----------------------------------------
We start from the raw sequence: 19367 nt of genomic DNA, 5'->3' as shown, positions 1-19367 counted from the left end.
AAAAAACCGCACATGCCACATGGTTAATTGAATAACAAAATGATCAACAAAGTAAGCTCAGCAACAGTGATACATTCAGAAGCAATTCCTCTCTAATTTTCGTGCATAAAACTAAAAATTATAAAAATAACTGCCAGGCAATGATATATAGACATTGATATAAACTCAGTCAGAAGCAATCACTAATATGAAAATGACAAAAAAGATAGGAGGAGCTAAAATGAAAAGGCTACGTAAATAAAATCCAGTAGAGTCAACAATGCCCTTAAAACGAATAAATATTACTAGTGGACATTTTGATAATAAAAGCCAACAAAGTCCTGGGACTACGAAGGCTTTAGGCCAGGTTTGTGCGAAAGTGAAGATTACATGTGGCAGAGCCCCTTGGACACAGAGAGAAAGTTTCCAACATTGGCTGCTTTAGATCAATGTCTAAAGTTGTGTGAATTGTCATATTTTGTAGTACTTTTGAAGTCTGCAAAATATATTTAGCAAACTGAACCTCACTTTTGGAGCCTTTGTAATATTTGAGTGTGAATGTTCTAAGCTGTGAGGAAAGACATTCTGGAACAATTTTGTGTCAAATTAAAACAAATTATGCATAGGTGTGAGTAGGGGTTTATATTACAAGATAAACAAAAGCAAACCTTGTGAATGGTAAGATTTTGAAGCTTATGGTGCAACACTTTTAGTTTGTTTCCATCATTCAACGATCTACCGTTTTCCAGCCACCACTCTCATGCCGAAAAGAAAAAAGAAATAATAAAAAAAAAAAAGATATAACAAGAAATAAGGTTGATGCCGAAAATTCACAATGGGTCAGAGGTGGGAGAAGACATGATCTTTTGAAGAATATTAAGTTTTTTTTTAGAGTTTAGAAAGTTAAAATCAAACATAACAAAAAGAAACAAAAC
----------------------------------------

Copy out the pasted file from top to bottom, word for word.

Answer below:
We start from the raw sequence: 19367 nt of genomic DNA, 5'->3' as shown, positions 1-19367 counted from the left end.
AAAAAACCGCACATGCCACATGGTTAATTGAATAACAAAATGATCAACAAAGTAAGCTCAGCAACAGTGATACATTCAGAAGCAATTCCTCTCTAATTTTCGTGCATAAAACTAAAAATTATAAAAATAACTGCCAGGCAATGATATATAGACATTGATATAAACTCAGTCAGAAGCAATCACTAATATGAAAATGACAAAAAAGATAGGAGGAGCTAAAATGAAAAGGCTACGTAAATAAAATCCAGTAGAGTCAACAATGCCCTTAAAACGAATAAATATTACTAGTGGACATTTTGATAATAAAAGCCAACAAAGTCCTGGGACTACGAAGGCTTTAGGCCAGGTTTGTGCGAAAGTGAAGATTACATGTGGCAGAGCCCCTTGGACACAGAGAGAAAGTTTCCAACATTGGCTGCTTTAGATCAATGTCTAAAGTTGTGTGAATTGTCATATTTTGTAGTACTTTTGAAGTCTGCAAAATATATTTAGCAAACTGAACCTCACTTTTGGAGCCTTTGTAATATTTGAGTGTGAATGTTCTAAGCTGTGAGGAAAGACATTCTGGAACAATTTTGTGTCAAATTAAAACAAATTATGCATAGGTGTGAGTAGGGGTTTATATTACAAGATAAACAAAAGCAAACCTTGTGAATGGTAAGATTTTGAAGCTTATGGTGCAACACTTTTAGTTTGTTTCCATCATTCAACGATCTACCGTTTTCCAGCCACCACTCTCATGCCGAAAAGAAAAAAGAAATAATAAAAAAAAAAAAGATATAACAAGAAATAAGGTTGATGCCGAAAATTCACAATGGGTCAGAGGTGGGAGAAGACATGATCTTTTGAAGAATATTAAGTTTTTTTTTAGAGTTTAGAAAGTTAAAATCAAACATAACAAAAAGAAACAAAAC